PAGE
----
Vodafone’s artificial intelligence (AI) journey has evolved from the creation of its TOBi chatbot in 2016, to operating the world’s fifth largest data ocean, all in the pursuit of better serving the company’s 300 million customers.
AI is a rapidly changing landscape, littered with both staggering innovation and regular controversy. Against this backdrop Vodafone is blazing a path with its customers, and its customer’s security, in mind.
The data ocean is a series of Vodafone-only cloud servers and underpins all the company’s AI, data, and analytics applications across Europe and Africa. As Scott Petty, Chief Technology Officer of Vodafone stresses, it is private to Vodafone. It only uses anonymised data and is not used to train any public AI services such as Generative AI (Gen AI) capable of producing text, images, and other content.
The distinction is important because public Gen AI services are attracting criticism for using anything and everything to train their models, including copyrighted material and online content without permission. Vodafone’s data ocean secures customer and corporate data, allowing the company to utilise the innovations of AI while limiting its risks.
“This unique data platform sits at the heart of Vodafone’s drive to personalise customer offers, resolve customer issues more quickly and make real-time automated network improvements,” Scott says.
Vodafone embarked on this digital journey long before the recent AI headlines (which range from helping develop new life-saving drugs to helping students cheat on exams), but as Scott points out, it is still relatively new in AI years, which has been around since the 1950s.
Brief history of AI
In 1956, Alan Turing wrote a paper on how to build intelligent machines. He believed machines could use knowledge and reason to solve problems and make decisions, the same way humans do.
Over the next 20 years, AI flourished as computers became cheaper and faster and could store more information. Jump to the 90s and world chess champion Gary Kasparov was defeated by IBM’s Deep Blue, a chess playing computer program.
In the same year, speech recognition software was implemented on Windows. And by 2002, Rodney Brooks, an Australian Roboticist had created the first commercially successful robot – an autonomous vacuum cleaner.
In today’s ‘Digital Age’ Scott explains that you are most likely using AI every day. From talking to a smart home device, to using a search engine that recommends a particular product when shopping online.
Private AI Ocean and Containers
Vodafone is using AI in multiple ways to better serve its customers. As previously mentioned, when Vodafone builds AI-based services, it houses them within its own on-premise data ocean.
Within the data ocean, the Large Language Models (LLM), which use deep learning and large amounts of data to understand and generate new content, are also private. They sit inside Vodafone’s own software containers and do not share data and information with any external LLMs, Scott confirms.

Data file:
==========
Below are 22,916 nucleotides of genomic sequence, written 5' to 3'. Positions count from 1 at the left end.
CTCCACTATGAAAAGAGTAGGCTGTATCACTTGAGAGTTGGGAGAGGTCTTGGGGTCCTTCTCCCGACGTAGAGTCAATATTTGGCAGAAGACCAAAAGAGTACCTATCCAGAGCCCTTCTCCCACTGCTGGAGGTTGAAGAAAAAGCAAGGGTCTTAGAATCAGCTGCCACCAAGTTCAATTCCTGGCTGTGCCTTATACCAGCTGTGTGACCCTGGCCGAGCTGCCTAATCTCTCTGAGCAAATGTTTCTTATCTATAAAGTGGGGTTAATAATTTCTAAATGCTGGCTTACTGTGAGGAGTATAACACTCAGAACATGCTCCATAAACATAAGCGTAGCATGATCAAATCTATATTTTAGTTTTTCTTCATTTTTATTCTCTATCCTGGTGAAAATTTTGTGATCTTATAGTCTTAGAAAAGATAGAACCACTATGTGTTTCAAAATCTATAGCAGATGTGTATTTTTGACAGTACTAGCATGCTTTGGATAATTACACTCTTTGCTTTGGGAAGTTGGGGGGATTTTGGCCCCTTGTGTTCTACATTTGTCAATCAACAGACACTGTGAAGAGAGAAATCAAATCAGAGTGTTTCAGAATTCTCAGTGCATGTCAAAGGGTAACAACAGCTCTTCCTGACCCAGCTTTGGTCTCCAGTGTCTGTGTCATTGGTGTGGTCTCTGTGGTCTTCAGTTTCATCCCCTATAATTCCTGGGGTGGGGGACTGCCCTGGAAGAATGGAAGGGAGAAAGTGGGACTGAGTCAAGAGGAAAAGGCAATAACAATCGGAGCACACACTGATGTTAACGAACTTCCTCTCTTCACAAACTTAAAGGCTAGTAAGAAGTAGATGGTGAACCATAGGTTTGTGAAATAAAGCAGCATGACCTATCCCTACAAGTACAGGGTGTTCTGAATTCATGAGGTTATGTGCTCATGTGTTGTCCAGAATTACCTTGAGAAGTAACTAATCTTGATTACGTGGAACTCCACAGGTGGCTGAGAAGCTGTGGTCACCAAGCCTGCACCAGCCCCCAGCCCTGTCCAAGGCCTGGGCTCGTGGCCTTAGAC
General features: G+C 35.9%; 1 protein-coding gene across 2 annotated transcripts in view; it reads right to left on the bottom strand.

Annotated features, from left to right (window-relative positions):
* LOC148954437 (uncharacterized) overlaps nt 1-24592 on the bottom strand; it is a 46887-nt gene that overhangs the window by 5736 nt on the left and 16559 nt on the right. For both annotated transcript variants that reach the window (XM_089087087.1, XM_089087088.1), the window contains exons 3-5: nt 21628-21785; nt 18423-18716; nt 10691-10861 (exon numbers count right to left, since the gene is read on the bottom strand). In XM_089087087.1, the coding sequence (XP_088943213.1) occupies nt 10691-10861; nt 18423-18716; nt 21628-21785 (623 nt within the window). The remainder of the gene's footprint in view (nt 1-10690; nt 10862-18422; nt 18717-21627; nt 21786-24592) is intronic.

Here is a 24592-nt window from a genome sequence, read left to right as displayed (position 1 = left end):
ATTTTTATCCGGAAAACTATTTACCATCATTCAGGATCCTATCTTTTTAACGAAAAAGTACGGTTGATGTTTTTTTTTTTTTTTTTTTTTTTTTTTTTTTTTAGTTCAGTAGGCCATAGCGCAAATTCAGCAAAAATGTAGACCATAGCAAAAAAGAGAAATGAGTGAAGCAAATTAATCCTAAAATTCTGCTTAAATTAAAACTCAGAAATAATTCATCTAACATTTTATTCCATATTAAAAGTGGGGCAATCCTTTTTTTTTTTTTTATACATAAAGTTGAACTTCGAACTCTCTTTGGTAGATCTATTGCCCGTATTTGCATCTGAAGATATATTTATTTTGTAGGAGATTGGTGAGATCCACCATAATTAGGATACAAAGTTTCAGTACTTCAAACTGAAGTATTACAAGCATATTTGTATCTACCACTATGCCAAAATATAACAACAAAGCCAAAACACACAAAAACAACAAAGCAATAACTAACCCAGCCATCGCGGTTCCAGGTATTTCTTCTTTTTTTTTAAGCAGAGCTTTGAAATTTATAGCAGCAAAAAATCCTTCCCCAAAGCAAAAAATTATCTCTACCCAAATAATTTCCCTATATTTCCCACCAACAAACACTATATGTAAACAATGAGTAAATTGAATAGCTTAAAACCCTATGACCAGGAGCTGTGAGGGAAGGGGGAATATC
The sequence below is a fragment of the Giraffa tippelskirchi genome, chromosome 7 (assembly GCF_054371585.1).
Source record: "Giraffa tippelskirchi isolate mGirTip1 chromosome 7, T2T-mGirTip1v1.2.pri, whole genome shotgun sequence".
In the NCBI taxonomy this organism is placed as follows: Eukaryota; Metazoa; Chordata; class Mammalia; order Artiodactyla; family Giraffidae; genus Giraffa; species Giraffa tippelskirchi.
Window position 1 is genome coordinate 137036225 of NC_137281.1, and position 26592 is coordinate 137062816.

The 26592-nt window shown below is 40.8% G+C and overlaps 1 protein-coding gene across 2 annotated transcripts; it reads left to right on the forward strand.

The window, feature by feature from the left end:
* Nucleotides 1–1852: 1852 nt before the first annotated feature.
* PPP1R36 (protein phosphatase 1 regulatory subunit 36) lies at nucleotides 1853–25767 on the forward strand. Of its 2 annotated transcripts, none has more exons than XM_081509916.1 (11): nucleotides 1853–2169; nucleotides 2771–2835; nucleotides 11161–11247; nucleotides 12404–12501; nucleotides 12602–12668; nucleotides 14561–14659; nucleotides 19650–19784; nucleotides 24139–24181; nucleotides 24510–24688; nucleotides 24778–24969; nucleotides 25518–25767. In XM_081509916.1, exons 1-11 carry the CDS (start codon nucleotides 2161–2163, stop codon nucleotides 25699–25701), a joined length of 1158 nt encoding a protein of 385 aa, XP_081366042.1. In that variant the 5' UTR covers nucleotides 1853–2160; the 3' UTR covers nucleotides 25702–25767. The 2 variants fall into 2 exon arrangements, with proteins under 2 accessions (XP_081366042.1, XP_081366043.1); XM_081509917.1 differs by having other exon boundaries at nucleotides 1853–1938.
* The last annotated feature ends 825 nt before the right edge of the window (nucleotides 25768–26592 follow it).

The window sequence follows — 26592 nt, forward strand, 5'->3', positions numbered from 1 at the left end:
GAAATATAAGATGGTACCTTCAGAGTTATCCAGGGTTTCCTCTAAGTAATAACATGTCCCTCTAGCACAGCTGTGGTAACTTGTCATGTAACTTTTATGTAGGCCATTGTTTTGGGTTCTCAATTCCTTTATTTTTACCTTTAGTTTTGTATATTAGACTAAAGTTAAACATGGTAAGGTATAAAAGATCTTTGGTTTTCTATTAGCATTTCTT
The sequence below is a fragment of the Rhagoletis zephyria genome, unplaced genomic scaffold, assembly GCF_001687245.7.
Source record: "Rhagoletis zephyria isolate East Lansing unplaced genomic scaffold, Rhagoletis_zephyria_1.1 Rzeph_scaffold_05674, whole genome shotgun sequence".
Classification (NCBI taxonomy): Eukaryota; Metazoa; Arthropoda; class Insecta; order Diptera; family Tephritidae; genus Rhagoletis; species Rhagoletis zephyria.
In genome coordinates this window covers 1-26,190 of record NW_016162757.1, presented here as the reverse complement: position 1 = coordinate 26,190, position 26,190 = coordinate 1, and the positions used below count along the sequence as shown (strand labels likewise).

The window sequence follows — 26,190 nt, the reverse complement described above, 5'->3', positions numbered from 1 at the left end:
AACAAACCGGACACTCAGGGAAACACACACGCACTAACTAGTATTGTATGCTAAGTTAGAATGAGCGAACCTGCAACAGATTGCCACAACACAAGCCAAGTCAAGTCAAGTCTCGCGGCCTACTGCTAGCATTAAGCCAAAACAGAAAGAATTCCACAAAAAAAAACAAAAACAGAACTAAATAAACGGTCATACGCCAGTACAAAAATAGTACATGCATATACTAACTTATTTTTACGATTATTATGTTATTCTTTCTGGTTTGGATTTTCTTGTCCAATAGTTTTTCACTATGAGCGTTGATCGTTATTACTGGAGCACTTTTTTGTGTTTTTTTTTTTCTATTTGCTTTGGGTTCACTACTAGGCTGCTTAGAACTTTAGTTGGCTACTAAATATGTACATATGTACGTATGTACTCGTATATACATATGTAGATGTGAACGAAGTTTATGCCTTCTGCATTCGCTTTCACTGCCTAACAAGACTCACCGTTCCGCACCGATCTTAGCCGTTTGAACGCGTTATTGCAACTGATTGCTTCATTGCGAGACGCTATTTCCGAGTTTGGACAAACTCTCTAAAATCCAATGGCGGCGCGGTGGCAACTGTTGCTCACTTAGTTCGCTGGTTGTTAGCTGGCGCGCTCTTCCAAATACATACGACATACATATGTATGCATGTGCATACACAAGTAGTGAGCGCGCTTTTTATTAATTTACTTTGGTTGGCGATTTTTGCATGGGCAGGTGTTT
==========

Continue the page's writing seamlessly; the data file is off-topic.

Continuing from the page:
Public LLMs in comparison are used to power tools like Chat GPT. These are often free services which have been trained on vast quantities of available web data to improve their models. If Vodafone shared customer data with a public LLM, it would be a serious breach of privacy and company policy.
That doesn’t exclude it from experimenting with its own LLM. For example, it is using its own technology to analyse and interpret complex network roaming contracts (around 10,000 contracts with 700 operators) to simplify and speed up its processes.
Vodafone AI applications
Scott continues: “AI applications that Vodafone has deployed, and those in development, are aligned to our strategy of improved customer experience, simplification of internal processes and the generation of growth.”
“With AI generated personal recommendations, Vodafone can identify and make offers from across 12 existing service and product-types in the company’s consumer sector.”
Additionally, the use of synthetic data (alternative to real world data) has enabled Vodafone to make positive advancements in the customer online experience, while maintaining robust privacy and data protection.
AI models also provide real-time analytics to detect and predict Vodafone network anomalies. This advanced intelligence identifies, and groups related multi-dimensional network events, which provides engineers with immediate insights to fix faults, often before they impact a customer.
In addition, the deployment of active analytics provides synthesised insights which engineers use to quantify and monitor energy. With this data they can activate energy-saving software features on mobile base stations.
“We see AI primarily as a ‘virtual assistant’ for humans. Already AI is freeing-up Vodafone employee time from tedious, repetitive manual work, enabling them to focus on more creative activities that benefit our customers and the environment,” Scott adds.
For example, Vodafone developers have helped TOBi mature from its humble beginnings in Newbury into a bot capable of helping customers across multiple countries and in 15 different languages.
Vodafone will not rest on its laurels. “We will continually monitor how new, disruptive technologies evolve, and ensure they have end user benefit while conforming to our privacy and security standards,” Scott concludes.